Could Roe v. Wade Leaker Change Supreme Court's Historic Abortion Ruling?

The justices of the Supreme Court found themselves under immense public pressure after a Monday leak of a draft opinion revealed the court allegedly intends to overturn Roe v. Wade.

Any of the judges could still change their minds before the finalized ruling, but doing so could undermine confidence in the Supreme Court's ability to remain apolitical.

Politico obtained a draft opinion written by Justice Samuel Alito that showed a majority of the Supreme Court justices voted in February to overturn the landmark 1973 decision that made abortion legal in all U.S. states. The finalized decision is not expected to be formally released for at least another month, but the leak has already reignited the divisive issue of abortion rights.

In the leaked draft opinion, Alito was joined in his decision by at least four other Republican-appointed justices—Clarence Thomas, Neil Gorsuch, Brett Kavanaugh and Amy Coney Barrett. Justices Stephen Breyer, Sonia Sotomayor and Elena Kagan were reportedly of the dissenting opinion, while the leaked report did not indicate how Chief Justice John Roberts planned to vote.

On Tuesday, President Joe Biden released a statement that questioned the authenticity of the leak. A spokesperson for the Supreme Court verified that the draft opinion document was real but emphasized it was not a final decision. Chief Justice Roberts also issued a statement that said he directed the marshal of the court to launch an investigation.

U.S. Supreme Court Building
A leaked draft majority opinion obtained by Politico shows Supreme Court Justice Samuel Alito allegedly wrote that Roe v. Wade should be overturned, but justices involved in that decision could still change their minds. In this photo, U.S. Supreme Court Police officers set up barricades on the sidewalk as activists demonstrate in front of the U.S. Supreme Court Building on May 3 in Washington, D.C. Getty Images

The identity of the person who leaked the draft opinion is currently not known, nor is the motivation behind why it was leaked. Two logical reasons why it was released could be to pressure the judges to change their minds, or conversely, to bolster the judges to stay the course on their opinions.

"There is nothing to stop a Supreme Court justice from changing his or her vote until a case is finally handed down by the Court, but the psychological pressures are obviously considerable, not because of public protests and the like but because of the concern of all the justices for their professional reputation with colleagues on the Court and with the bench and bar throughout the nation," legal scholar Laurence Tribe told Newsweek.

There is precedent of justices changing their minds, even in regards to Roe v. Wade. In 1992, The Washington Post reported that then-Justice Anthony Kennedy originally planned to side with the other conservative judges of the court on the decision in the Planned Parenthood of Southeastern Pennsylvania v. Casey case.

Months later, Kennedy flipped his vote, resulting in the Supreme Court reaffirming Roe v. Wade in 1992 instead of overturning it. The Post wrote many people in "court circles" cited Tribe for playing a part in Kennedy changing his vote. The newspaper noted there was no evidence to show Tribe, the Carl M. Loeb University professor and professor of constitutional law emeritus at Harvard Law School, engaged in any unethical contact.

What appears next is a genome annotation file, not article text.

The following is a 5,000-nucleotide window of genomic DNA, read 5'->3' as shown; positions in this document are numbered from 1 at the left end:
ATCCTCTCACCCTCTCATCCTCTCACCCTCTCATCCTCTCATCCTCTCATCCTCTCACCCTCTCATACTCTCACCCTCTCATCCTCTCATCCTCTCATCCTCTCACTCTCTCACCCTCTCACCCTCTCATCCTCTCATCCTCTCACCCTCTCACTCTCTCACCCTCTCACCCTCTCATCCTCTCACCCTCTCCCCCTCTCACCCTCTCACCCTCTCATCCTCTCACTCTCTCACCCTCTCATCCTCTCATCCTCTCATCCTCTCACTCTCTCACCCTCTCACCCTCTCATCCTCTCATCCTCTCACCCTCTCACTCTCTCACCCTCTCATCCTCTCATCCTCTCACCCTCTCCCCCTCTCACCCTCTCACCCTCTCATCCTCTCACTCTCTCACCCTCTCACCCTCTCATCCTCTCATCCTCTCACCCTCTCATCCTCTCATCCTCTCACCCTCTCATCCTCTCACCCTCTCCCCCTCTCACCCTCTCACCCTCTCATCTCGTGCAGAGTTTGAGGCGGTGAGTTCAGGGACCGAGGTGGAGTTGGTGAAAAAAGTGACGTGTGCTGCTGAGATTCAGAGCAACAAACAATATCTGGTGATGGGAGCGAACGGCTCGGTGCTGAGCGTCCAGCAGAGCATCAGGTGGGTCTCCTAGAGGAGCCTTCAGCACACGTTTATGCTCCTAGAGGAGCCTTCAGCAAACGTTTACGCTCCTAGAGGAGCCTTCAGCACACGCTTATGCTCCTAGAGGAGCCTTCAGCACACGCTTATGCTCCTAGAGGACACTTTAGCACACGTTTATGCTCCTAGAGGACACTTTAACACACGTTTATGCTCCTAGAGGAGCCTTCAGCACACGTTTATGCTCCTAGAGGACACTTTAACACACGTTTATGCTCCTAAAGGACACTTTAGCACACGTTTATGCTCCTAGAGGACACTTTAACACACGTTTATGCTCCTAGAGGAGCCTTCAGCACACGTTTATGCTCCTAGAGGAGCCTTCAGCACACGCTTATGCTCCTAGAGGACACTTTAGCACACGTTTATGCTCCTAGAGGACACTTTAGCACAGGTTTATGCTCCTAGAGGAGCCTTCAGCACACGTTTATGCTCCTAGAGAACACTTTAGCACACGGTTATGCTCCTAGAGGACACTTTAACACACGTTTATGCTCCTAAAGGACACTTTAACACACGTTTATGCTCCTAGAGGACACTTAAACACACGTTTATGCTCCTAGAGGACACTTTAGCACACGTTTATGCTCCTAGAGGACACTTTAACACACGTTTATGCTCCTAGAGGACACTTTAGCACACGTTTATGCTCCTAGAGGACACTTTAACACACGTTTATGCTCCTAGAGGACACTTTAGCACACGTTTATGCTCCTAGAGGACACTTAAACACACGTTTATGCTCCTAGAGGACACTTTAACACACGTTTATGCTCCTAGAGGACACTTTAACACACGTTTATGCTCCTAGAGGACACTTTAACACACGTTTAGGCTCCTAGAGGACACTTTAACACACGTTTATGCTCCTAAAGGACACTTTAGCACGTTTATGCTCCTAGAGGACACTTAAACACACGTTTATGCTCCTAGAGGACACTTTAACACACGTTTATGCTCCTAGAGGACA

Bruce Peabody, a professor of government and politics at Fairleigh Dickinson University, also told Newsweek that while unusual, the Supreme Court "can certainly change its mind through the drafting process."

He cited the 2012 National Federation of Independent Business v. Sebelius ruling, saying "the conservative dissents from the majority opinion written by Chief Justice Roberts have a tone and nature that look like they may have once been language from a majority opinion (striking down the Affordable Care Act)."

"There are even some cases where the Court changes its opinions (in substantive ways) after it issues its preliminary 'slip' opinions—although these kinds of changes wouldn't alter the actual outcome in the case (who wins and who loses)," Peabody wrote in an email to Newsweek. "Chief Justice Taney added almost twenty pages to the infamous Dred Scott decision between when the case was initially announced and finally printed."

Peabody added, "Of course, now that the draft of the abortion case is leaked, it might make the majority opinion holders 'dig in' even further, lest they be seen as caving to public pressure."

Doron M. Kalir, a clinical professor of law at Cleveland State University, told Newsweek that he likewise feels the justice are "pretty locked in" and probably won't change their minds. He also said the end of federally protected abortion rights could just be the start.

"Same-sex marriage is on the chopping block and any other rights can now be overturned overnight just because it's a different set of justices now on the Supreme Court," Kalir said, adding the decision to overturn Roe v. Wade "is nothing short of an earth constitutional earthquake."

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